Bunnies and the 'game' of saving Sheffield's trees

A tree-lined avenue in Meersbrook, where Streets Ahead contractors are erecting a high Heras fence around a condemned tree.

Friday, 24th November 2017, 10:25 am
Updated Friday, 24th November 2017, 10:28 am
Trees in Sheffield - Picture David Bocking

People stand around watching, or asking contractors about the wording of the injunction notice and other matters.

One is sporting mittens and a draw-stringed black bag over their head, like a small and crumpled Darth Vader in an anorak.

Just before the final piece of ‘safety zone’ fencing can be slotted into place, the masked person steps inside, leans on the tree, and work stops, probably for the day. A woman reads a poem. Darth Vader is now officially a ‘bunny.’

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“In a sense, it’s a game,” says Russell Johnson from Sheffield Tree Action Groups, adding: “Anyone who goes in an active safety zone we nickname a bunny, and recently the bunnies have been masked up.”

Nearby, in Norton Lees, an arborist has started work high in an ash tree, against the autumn backdrop of the Gleadless Valley woodlands. STAG campaigner Celia puts away her phone, and watches sadly.

“Trees are so good for us mentally and emotionally and to stand watching another tree come down is almost physically painful,” she says.

Celia has witnessed insults towards arborists and campaigners on her travels, and says: “We try to deflame the situation. We don’t want anything fiery happening on the streets.”

Like many campaigners she’d like ‘proper’ talks to help calm the situation, and says the felling crews are caught in the middle of the dispute.

“That’s one reason we prefer not to make things more difficult for them, apart from stopping the felling.”

More campaigners arrive, and a woman stands on a garden gate post to film the arborist working with his chainsaw high in the ash tree.

Darth Vader in mittens arrives, steps over the fence, and so work stops again.

Wadsley, another steep tree-lined road, and arborists have almost set up their fences when a watching man pulls up his scarf and hood, slips on his sunglasses, and steps inside the safety zone. Work stops. Curtains twitch.

“We don’t have a website with crowdfunding and legal assistance,” says Tony, who lives in a house down the road where a large tree has already led to roof repairs.

“We don’t go to other areas of the city and frustrate the work of STAG.”

He talks about roots damaging his garden wall and driveway, and his conversations with a person who said the uprooted pavement and steep hill make travel on one side of the road impossible in their invalid carriage.

“The protestors think they have the moral high ground, but in our view it’s about individual trees causing problems.

The wider arguments about pollution and the planet are secondary to the immediate concerns of our road.”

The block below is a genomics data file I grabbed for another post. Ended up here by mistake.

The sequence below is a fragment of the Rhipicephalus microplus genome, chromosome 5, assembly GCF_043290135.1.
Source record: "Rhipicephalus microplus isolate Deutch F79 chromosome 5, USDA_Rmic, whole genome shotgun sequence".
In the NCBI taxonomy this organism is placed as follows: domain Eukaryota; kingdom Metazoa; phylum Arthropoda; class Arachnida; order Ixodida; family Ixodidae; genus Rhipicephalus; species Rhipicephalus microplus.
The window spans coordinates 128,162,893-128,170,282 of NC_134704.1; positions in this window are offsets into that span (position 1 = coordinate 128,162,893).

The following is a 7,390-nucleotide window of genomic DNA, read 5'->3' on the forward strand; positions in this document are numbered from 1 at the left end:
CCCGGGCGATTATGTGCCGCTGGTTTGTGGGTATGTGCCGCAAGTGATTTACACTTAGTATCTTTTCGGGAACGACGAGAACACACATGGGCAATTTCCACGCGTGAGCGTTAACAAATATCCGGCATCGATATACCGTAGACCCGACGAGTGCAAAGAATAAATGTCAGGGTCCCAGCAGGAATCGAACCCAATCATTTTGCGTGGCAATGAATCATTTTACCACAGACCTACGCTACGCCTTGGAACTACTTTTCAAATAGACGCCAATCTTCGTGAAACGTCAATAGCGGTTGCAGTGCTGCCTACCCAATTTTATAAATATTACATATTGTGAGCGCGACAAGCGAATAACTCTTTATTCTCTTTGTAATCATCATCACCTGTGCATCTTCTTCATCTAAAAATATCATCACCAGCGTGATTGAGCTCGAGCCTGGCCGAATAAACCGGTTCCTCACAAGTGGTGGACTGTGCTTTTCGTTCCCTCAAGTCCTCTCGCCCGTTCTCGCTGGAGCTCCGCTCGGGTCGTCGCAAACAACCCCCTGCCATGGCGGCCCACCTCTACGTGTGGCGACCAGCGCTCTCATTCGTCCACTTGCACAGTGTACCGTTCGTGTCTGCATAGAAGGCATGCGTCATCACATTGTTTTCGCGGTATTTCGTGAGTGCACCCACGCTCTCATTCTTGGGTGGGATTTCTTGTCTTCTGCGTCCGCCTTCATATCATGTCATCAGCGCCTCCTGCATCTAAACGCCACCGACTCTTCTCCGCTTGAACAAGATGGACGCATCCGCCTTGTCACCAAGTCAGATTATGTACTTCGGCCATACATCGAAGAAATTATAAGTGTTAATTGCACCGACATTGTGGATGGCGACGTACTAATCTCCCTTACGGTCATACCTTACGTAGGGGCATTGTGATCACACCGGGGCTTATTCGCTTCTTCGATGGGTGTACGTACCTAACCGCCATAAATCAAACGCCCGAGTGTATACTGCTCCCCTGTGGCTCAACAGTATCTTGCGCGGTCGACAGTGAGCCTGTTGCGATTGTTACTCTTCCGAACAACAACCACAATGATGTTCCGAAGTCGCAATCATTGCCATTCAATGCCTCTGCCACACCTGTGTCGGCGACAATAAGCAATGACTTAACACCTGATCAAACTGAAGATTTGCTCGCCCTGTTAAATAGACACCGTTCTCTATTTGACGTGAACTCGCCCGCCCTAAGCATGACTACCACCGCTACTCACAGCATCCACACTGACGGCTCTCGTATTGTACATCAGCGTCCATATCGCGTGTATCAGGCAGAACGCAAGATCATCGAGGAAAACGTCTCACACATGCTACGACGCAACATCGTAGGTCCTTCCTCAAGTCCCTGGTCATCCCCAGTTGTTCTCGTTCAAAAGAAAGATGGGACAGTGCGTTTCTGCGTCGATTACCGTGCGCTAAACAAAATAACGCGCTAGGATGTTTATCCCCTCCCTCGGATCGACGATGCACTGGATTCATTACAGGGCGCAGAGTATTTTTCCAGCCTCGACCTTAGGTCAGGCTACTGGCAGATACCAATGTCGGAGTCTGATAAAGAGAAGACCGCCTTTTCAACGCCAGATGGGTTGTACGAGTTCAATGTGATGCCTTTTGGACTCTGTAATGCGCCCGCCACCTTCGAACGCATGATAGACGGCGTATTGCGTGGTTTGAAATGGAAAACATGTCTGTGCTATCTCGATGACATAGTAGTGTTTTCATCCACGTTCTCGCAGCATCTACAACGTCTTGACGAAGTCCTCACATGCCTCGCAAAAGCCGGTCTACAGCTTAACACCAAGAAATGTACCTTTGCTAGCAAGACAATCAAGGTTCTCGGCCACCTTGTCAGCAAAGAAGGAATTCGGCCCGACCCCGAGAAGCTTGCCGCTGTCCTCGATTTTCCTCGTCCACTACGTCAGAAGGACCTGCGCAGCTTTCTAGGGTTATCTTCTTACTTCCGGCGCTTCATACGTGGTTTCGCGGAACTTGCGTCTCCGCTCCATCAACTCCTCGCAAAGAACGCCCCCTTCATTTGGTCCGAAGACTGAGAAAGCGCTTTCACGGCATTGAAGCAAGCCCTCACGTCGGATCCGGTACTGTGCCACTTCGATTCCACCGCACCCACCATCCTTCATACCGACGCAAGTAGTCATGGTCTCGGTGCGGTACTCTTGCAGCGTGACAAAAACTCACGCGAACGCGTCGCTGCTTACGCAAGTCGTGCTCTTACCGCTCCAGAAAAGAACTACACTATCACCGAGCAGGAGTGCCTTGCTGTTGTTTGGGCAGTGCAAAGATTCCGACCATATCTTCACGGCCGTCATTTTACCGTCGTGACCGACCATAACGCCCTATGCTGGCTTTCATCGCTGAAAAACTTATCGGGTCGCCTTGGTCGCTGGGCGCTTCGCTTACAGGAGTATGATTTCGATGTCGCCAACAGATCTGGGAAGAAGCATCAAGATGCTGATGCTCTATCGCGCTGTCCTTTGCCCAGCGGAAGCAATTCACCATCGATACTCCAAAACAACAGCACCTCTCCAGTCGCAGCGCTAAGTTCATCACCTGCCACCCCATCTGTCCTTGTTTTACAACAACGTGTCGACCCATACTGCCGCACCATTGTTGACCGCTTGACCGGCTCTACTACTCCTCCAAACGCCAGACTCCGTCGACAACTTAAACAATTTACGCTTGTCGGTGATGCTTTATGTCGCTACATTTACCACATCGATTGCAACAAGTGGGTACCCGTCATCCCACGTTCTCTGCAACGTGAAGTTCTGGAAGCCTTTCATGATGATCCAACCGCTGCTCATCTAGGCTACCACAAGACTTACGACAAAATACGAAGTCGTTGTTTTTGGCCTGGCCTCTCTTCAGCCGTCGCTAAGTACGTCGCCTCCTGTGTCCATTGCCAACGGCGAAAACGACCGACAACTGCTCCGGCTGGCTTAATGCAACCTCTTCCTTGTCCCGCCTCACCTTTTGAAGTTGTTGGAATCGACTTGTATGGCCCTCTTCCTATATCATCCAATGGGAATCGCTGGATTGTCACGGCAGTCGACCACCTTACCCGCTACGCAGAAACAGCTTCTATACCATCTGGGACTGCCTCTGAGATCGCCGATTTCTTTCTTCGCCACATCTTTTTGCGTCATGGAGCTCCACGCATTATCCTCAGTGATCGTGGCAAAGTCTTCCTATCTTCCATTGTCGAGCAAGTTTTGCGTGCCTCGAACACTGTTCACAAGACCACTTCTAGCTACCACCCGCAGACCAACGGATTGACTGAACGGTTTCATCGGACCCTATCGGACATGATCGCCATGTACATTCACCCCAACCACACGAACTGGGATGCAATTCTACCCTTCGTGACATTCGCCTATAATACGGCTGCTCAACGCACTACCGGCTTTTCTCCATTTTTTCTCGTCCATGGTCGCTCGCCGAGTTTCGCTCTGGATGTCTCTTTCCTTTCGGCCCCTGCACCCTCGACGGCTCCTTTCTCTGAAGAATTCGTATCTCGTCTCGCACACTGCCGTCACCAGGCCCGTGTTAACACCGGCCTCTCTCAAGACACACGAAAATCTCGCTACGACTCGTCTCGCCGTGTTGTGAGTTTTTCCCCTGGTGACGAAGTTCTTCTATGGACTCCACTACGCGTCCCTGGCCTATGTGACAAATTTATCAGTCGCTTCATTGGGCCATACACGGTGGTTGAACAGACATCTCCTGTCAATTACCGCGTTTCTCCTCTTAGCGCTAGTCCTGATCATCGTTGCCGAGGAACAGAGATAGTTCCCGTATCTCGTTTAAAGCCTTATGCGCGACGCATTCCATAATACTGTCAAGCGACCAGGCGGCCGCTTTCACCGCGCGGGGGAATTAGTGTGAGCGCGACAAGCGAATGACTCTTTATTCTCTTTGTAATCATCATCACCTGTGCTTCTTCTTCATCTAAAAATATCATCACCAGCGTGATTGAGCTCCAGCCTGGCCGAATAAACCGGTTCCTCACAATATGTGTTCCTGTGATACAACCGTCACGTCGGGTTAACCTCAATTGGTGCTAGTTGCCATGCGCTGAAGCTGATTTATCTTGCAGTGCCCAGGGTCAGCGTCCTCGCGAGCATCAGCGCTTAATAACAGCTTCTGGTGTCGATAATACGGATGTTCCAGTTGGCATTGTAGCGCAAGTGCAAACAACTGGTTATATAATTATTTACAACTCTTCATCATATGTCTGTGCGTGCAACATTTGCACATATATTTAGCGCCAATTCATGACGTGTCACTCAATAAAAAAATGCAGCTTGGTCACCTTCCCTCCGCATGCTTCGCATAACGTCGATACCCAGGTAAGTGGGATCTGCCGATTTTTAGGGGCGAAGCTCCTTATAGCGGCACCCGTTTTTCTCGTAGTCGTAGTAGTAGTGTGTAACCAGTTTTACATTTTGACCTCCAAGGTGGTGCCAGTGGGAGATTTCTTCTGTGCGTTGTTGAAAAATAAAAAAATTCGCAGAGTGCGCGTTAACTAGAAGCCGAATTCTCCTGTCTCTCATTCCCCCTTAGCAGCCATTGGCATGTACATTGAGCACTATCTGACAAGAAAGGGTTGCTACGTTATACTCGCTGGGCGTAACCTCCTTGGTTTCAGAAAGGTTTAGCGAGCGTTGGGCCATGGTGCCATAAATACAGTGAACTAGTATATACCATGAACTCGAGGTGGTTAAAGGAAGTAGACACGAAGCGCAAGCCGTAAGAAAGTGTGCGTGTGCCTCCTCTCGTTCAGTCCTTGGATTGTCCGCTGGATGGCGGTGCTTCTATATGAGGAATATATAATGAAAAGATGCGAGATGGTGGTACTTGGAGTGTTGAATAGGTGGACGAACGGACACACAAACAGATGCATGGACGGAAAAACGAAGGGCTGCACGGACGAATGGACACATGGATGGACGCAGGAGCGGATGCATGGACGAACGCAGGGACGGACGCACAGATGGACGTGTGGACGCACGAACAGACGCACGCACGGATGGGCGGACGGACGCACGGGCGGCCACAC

Up the hill, the masked man has lashed out at one of the arborists and fled the scene, so work is now under way, while protestor Peter is wedged with his bike just behind a safety fence to curtail work on another tree nearby.

“Last week I was there under that tree in the wind and rain for five hours to at least slow down the felling,” he says.

“It’s an absolute shame that something so magnificent should be felled for reasons I think are unnecessary.”

Two neighbours, who have asked to be called Janet and Diane, see the felling as very necessary, because of existing or potential damage to their houses.

“We love trees, but within reason for their locality,” Janet explains.

They say protestors have parked their cars outside for weeks to prevent felling, and they’ve been filmed when they go outside to talk. Janet, a pensioner, feels intimidated by people in masks standing outside her house.

“I think Sheffield is the best place in the world, but I think all this has destroyed our reputation,” says Diane. “This militancy is such a contrast to what I know and love about Sheffield.”

On Abbeydale Park Rise, early tea and cakes provided by un-militant residents for the visiting media are overshadowed by the even earlier arrival of contractors, who have already removed a rowan tree at the top of the road.

88-year-old resident Betty Sims helped raise money from neighbours to plant many of the street’s 60 trees over 40 years ago under the city’s ‘plant a tree’ scheme, and her husband Eric first set up the road’s famous Christmas lights.

“If they are damaging or unsafe perhaps trees should come down, but not lovely healthy trees,” she says.

The road’s cherry trees are now old and gnarly, but Ann Anderson of Save Dore, Totley and Bradway Trees reckons many of the 17 marked for replacing could be saved by engineering works, and if that fell outside the existing funding, she’d like talks about how money could be raised, with residents possibly helping.

“It’s not just about the trees, it’s about the lights, the blossom, the people. The trees are a gel that bring everyone together.”

After negotiations with arborists, Ann and colleagues agree to stand back and allow two diseased cherry trees to be felled.

But halfway through work on the second, a woman seen on many conflicted avenues takes up position under the tree, and work has to stop.

The contractors leave for the day, while protestors catch up with social media.

The ‘game’ continues.